02/22/2016 11:02 EST | Updated 02/22/2017 05:12 EST

Canada Should 'Feel The Bern' Too

Democratic presidential candidate Sen. Bernie Sanders, I-Vt., center, acknowledges the cheering crowd after a rally Friday, Feb. 19, 2016, in Henderson, Nev. The Democratic presidential candidate has preferred rabble-rousing to the schmoozing required to get bills passed. So it’s not surprising that his 25-year congressional career is defined by what he’s opposed _ big banks, the Iraq War, the Patriot Act, tax cuts for the wealthy _ rather than what he’s accomplished. (AP Photo/Jae C. Hong)

On Saturday October 4th 2015, the Liberals had a rally at the Powerade Center in Brampton Ontario. The website for the arena talks about over 5,000 Canadians filling the arena -- the largest political rally since 1980.

The logistics that went into making that happen in the Greater Toronto Area was extensive. Mass emails were sent weeks in advance, chartered buses were rented and riding associations were brought in from all over the area as far away as Hamilton. That temperate October day was still T-Shirt weather. The efforts of the October 4th rally were well rewarded and the commercial that just said "ready" was a major factor of the Liberals sweeping victory. Now I want to tell you about real change.

On February 15, 2016, I went to a Bernie Sanders rally in Ypsilanti, Michigan. There was 48 hours' notice that it would be held in the 9,500 seat arena in the Eastern Michigan University campus. Living in Windsor it was roughly a 45-minute drive from Detroit. The traffic coming into the arena was discouraging, bumper to bumper, and there was not enough parking. Police had to direct traffic onto grassy fields. I dropped my friends off and they were able to get inside relatively quick, I, however, was not as fortunate. The line I faced was daunting, winding around the football stadium at least a mile long. I stood there in -4 Celsius weather like everyone else. It took an hour and a half to get through security; TSA agents from the airport came in for overtime.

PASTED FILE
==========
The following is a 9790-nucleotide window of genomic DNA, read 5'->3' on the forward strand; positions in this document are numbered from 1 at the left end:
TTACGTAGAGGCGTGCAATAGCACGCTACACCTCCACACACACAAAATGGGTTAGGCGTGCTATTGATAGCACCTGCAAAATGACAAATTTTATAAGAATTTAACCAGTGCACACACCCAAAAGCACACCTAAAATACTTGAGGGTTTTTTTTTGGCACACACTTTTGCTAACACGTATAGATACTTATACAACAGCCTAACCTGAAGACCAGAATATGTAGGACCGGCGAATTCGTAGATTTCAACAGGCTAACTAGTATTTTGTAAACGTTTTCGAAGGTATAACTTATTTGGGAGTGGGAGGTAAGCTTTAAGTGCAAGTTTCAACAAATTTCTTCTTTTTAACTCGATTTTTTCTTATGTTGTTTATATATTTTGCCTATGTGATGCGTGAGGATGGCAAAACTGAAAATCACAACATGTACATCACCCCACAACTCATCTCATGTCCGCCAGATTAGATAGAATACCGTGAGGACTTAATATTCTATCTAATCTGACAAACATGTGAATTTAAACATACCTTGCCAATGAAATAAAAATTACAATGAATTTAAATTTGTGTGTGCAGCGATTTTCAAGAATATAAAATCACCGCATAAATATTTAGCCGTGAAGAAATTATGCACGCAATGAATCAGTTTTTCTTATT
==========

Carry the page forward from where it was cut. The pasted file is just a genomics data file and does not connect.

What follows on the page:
Once inside, I could tell for every middle aged and older voter there were five younger people. When I was in line I overheard many of them saying it was the first time they had ever done anything political. This is the new 1963 and I truly believe that the counter revolution at its height of 1968 is yet to come. These young people are learning how to speak up and rally, it was fascinating to see them absorb what was happening. My friends that were already inside informed me that the section of the arena directly behind Bernie filled up first, naturally, and the amazing part of it was that you could see that you could not have placed it better if you tried. All parties at all political events make sure there is a kaleidoscope of ethnicities directly behind the stage, painstakingly placed for the best effect. In Ypsilanti, I saw, a group of like-minded people looking for change that represented all walks of life converged in one area, staffers played no role in this.

I can't vote for Bernie but his message resonated and I truly consider it an honour to have heard him speak in person.